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2011 Ends

December 31, 2011

As 2011 ends, I am beginning a blog that will offer my commentary on articles I glean from the two newspapers I get on line (The Boston Globe and the New York Times) and from various progressive blogs I read (Naked Capitalism, Truthdig, Common Dreams to name three) and from articles and/or monographs I read as part of my consulting work. I intend to launch this in phases— which means I would value any feedback you might offer in terms of format as well as content.

At this juncture I am not sure how often I will “go to press”… especially given some busy weekends ahead… but once I fully launch I will se some regular dates…

A big thanks to Mike Arauz who provided me with an invaluable tutorial as a Christmas gift…

Here are today’s links:

The NYTimes describes why the Commissioner in New York is upset that teachers and administrators aren’t buying into the Race to the Top evaluation model…  a predictable crisis…. indeed your humble blogger saw this one coming in 2009 (see October white paper)… The time and energy spent wrangling on this would be better spent developing ways for interagency collaboration for pre-school kids in need.

The Arizona state government wants to “teach oppression objectively” in an effort to improve the engagement of Mexican American students, according to an NYTimes article… and Howard Zinn is laughing somewhere— or maybe weeping…

Web-based learning intersects with sex education in the USA as reported in today’s NYTimes… and students are getting their questions answered on line instead of on the street… This could be a step forward if the search engines could be rigged to avoid having curious teens sent to pornographic web pages when they pose questions… but what will happen to us if we get, say, Rick Santorum in the White House? Or what happens when a conservative school board insists that Planned Parenthood web addresses need to be filtered?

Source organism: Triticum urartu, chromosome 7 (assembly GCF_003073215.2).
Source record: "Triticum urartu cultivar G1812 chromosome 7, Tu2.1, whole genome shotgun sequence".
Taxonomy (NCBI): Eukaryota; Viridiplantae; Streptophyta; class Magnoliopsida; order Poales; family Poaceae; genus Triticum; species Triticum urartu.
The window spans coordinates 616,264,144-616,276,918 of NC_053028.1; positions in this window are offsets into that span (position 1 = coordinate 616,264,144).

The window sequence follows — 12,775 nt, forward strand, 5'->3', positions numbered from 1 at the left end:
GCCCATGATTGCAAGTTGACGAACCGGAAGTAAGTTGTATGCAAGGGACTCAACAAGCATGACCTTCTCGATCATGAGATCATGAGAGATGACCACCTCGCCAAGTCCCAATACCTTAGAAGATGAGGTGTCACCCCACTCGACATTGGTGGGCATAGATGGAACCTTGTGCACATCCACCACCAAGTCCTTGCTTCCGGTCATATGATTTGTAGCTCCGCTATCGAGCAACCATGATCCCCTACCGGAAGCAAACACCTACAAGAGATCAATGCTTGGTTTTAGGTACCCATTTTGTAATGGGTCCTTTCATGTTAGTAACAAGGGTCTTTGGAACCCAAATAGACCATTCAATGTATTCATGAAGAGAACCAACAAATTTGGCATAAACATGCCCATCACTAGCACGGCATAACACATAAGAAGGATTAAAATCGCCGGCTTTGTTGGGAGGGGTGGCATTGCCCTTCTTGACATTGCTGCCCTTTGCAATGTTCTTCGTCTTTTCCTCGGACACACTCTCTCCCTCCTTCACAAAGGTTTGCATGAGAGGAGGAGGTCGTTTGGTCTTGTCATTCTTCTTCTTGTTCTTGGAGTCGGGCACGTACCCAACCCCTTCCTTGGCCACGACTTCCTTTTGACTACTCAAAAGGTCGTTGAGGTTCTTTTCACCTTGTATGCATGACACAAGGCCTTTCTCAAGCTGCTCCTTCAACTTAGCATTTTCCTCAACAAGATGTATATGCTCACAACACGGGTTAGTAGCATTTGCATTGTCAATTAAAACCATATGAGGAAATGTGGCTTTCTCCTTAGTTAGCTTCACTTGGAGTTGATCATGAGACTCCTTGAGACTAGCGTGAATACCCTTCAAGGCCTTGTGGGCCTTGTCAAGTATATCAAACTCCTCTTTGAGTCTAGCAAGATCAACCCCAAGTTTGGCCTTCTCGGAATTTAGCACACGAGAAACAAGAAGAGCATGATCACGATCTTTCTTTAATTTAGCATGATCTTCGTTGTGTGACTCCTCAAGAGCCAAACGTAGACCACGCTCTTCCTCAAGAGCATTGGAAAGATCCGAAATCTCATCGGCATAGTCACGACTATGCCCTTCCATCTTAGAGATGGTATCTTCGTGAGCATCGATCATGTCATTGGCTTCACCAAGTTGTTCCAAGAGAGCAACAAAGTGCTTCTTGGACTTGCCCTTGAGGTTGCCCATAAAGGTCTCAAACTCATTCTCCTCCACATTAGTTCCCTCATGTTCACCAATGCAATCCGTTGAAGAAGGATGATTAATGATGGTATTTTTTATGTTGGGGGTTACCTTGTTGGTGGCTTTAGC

The NYTimes editorial today chastised the 2111 congress for “The Damage of 2011″… but…  we’ve only begun to witness the damage done… because this year’s federal government shifted much of the burden of governing to the states who have neither the appetite or the ability to raise the money needed to sustain schools, medical services, or social services.

According to Pico Iyer in the New York Times, finding peace of mind for children of the future will require intentional disengagement from technology… something that applies to adults now!

In the global economy, this Bloomberg article describes how affluent Chinese students get a leg up on Asian immigrants… so much for working your way up the ladder!

The second section of this lengthy article from Naked Capitalism touch on public schools directly… but the “non-economic policy” sections also get at some of the social issues that create challenges for public schools. If only we could engage in the kind of intergovernmental dialogues the author envisions.

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